If you haven’t read it already, I can’t recommend more highly Seattle City Council Insight writer (and regular Post Alley contributor) Kevin Schofield’s four–part deep dive into the troubled $3 million Black Brilliance Research Project contract awarded by the Seattle City Council last year. It’s a lengthy read, but for anyone interested in how the current incarnation of the Seattle City Council, with its left activist supermajority, operates, it’s well worth the time.
Schofield worked his way through thousands of pages of emails, financial documents, and other public records to piece together a master narrative of how the troubled no-bid contract — intended to explore “the true sources of community safety in Black communities,” and is the basis of the $30 million plus participatory budgeting process initiated by the City Council — came together, and, at times, nearly fell apart.
Schofield did painstaking work in reconstructing the internal dynamics of the Council’s approach to the hastily developed contract, born in the immediate aftermath of the killing of George Floyd and the ensuing protests. The contract approval involved a fair degree of rule bending, unusual procedural moves, questionable decision-making, and clear efforts to conceal a host of problems that swirled around the project. It is really something that merits far greater attention than it has received. That the traditional media has largely punted on providing this sort of oversight (I’m looking at you, Seattle Times) says something not so good about the current state of our local media in Seattle and the depth of their commitment (or lack thereof) to journalistic objectivity and fairness.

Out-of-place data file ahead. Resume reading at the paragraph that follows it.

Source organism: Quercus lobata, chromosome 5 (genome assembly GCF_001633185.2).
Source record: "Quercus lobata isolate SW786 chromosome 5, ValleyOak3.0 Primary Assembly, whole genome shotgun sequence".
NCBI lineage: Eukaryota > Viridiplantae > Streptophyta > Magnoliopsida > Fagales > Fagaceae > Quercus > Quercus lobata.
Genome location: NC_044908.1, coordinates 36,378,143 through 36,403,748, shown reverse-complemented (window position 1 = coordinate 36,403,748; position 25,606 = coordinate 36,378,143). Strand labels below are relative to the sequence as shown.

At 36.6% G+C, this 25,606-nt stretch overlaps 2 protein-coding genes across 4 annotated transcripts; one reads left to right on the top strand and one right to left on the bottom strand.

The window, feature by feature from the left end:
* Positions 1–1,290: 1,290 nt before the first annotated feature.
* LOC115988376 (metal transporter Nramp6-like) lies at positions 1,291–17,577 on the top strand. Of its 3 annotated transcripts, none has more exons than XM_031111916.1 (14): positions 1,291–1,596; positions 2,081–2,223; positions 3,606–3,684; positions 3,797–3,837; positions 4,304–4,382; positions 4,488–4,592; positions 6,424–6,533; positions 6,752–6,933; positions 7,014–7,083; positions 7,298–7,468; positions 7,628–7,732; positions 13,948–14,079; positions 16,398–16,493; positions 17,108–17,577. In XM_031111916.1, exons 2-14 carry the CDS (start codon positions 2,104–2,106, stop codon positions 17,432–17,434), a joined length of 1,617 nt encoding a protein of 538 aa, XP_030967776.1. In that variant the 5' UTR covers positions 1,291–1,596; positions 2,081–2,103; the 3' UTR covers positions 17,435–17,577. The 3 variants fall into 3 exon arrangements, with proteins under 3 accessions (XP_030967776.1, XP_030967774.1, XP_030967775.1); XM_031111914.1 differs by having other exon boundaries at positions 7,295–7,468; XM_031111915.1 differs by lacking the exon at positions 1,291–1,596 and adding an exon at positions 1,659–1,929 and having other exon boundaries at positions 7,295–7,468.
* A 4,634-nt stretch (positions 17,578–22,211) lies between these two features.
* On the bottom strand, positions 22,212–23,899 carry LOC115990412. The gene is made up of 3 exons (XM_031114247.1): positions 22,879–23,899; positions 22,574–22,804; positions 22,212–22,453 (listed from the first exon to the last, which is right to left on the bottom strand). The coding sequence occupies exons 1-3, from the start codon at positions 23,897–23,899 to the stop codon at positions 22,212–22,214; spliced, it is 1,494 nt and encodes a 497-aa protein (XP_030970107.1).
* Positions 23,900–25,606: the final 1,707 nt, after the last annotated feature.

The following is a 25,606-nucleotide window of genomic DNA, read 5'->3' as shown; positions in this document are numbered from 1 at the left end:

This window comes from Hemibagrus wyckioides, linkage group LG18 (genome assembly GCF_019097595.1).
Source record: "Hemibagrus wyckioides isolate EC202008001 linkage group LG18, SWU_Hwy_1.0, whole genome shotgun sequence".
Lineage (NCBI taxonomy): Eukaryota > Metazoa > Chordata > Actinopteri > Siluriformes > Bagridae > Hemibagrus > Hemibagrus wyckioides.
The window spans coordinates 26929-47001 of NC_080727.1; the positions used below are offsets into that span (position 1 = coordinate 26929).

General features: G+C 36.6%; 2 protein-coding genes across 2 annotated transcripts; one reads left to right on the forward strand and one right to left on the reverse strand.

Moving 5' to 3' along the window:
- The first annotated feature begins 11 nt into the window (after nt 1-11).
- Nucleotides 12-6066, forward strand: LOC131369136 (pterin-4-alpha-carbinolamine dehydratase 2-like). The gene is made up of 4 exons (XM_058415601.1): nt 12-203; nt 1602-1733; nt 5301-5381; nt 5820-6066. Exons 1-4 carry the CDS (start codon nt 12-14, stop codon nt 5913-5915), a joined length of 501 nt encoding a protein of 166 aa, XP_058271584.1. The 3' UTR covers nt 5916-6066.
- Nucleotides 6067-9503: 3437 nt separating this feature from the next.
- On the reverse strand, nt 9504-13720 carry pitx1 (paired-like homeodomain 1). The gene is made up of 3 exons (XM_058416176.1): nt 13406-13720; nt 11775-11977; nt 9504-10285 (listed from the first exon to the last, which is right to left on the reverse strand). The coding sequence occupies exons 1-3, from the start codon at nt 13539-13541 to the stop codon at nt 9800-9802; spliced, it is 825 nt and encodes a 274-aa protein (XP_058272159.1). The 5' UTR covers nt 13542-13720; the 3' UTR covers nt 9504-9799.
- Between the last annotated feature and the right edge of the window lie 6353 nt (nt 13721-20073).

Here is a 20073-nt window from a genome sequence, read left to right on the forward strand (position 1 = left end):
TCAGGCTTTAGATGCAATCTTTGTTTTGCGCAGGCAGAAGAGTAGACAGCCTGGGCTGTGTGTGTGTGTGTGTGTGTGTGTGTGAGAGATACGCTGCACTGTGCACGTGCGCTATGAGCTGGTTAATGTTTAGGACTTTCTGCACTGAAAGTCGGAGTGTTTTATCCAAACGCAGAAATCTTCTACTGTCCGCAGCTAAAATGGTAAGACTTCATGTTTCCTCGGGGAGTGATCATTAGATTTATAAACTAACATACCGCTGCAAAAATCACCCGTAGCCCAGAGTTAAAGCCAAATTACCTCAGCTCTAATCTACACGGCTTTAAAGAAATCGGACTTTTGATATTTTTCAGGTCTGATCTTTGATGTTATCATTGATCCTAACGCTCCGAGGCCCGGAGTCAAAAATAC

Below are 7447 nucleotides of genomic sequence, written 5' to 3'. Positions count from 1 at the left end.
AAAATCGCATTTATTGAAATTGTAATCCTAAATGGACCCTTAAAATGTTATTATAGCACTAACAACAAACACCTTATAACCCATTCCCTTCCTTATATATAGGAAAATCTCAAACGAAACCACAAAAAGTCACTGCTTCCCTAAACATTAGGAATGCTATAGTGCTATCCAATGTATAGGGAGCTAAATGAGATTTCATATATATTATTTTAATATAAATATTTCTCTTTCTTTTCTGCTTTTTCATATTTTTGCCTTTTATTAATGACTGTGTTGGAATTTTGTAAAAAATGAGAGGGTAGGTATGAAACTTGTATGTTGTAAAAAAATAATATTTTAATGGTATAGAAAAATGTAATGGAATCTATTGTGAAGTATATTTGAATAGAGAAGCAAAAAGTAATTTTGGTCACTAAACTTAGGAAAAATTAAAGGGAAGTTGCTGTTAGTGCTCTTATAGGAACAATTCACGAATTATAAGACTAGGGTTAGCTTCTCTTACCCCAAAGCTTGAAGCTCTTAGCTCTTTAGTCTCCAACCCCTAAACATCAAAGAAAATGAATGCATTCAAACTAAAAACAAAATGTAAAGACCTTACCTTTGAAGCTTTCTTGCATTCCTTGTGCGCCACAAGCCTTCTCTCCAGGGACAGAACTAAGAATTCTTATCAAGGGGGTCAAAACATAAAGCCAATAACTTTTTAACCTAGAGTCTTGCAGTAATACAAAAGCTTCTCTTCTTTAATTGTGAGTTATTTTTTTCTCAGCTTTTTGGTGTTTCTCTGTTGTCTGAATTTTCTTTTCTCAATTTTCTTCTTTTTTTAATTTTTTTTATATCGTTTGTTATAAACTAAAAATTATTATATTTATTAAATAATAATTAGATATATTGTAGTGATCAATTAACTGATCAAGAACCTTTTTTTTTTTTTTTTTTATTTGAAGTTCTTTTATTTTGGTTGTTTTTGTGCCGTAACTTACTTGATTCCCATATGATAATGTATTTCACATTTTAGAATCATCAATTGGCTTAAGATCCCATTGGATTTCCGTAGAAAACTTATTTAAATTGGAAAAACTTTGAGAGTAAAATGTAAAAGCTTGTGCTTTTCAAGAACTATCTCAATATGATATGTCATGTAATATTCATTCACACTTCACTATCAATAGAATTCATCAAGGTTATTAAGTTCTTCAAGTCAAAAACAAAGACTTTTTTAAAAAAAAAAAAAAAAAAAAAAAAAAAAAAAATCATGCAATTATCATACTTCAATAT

Luckily, Kevin Schofield and the invaluable SCC Insight has stepped up to try to fill this void. If you’re interested in Seattle municipal politics, this four–part deep dive is a disquieting must-read.